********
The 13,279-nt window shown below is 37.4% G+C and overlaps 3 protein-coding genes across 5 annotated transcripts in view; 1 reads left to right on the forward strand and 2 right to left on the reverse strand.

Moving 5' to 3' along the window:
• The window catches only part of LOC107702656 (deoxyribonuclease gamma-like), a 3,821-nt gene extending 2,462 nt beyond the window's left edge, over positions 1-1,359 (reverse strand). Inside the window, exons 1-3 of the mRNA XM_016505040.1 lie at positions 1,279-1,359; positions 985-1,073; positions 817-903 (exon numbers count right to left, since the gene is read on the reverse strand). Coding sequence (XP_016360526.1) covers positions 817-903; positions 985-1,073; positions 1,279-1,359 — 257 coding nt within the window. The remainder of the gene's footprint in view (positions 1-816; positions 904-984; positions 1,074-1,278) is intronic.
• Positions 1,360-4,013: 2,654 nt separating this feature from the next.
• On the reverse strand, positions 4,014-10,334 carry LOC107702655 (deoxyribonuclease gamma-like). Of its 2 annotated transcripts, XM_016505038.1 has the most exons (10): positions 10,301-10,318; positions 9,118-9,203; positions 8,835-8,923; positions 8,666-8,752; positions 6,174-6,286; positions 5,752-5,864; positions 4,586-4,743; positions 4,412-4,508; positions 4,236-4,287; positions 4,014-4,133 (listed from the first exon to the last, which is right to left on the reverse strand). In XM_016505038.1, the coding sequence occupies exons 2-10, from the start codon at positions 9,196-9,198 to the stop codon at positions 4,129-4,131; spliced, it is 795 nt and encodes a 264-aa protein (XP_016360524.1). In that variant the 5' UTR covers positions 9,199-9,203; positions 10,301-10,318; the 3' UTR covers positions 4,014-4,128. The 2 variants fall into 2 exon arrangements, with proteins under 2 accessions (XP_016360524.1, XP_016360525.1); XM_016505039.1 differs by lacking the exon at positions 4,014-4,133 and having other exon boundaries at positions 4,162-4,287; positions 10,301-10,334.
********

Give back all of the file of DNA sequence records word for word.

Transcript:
The 13,279-nt window shown below is 37.4% G+C and overlaps 3 protein-coding genes across 5 annotated transcripts in view; 1 reads left to right on the forward strand and 2 right to left on the reverse strand.

Moving 5' to 3' along the window:
• The window catches only part of LOC107702656 (deoxyribonuclease gamma-like), a 3,821-nt gene extending 2,462 nt beyond the window's left edge, over positions 1-1,359 (reverse strand). Inside the window, exons 1-3 of the mRNA XM_016505040.1 lie at positions 1,279-1,359; positions 985-1,073; positions 817-903 (exon numbers count right to left, since the gene is read on the reverse strand). Coding sequence (XP_016360526.1) covers positions 817-903; positions 985-1,073; positions 1,279-1,359 — 257 coding nt within the window. The remainder of the gene's footprint in view (positions 1-816; positions 904-984; positions 1,074-1,278) is intronic.
• Positions 1,360-4,013: 2,654 nt separating this feature from the next.
• On the reverse strand, positions 4,014-10,334 carry LOC107702655 (deoxyribonuclease gamma-like). Of its 2 annotated transcripts, XM_016505038.1 has the most exons (10): positions 10,301-10,318; positions 9,118-9,203; positions 8,835-8,923; positions 8,666-8,752; positions 6,174-6,286; positions 5,752-5,864; positions 4,586-4,743; positions 4,412-4,508; positions 4,236-4,287; positions 4,014-4,133 (listed from the first exon to the last, which is right to left on the reverse strand). In XM_016505038.1, the coding sequence occupies exons 2-10, from the start codon at positions 9,196-9,198 to the stop codon at positions 4,129-4,131; spliced, it is 795 nt and encodes a 264-aa protein (XP_016360524.1). In that variant the 5' UTR covers positions 9,199-9,203; positions 10,301-10,318; the 3' UTR covers positions 4,014-4,128. The 2 variants fall into 2 exon arrangements, with proteins under 2 accessions (XP_016360524.1, XP_016360525.1); XM_016505039.1 differs by lacking the exon at positions 4,014-4,133 and having other exon boundaries at positions 4,162-4,287; positions 10,301-10,334.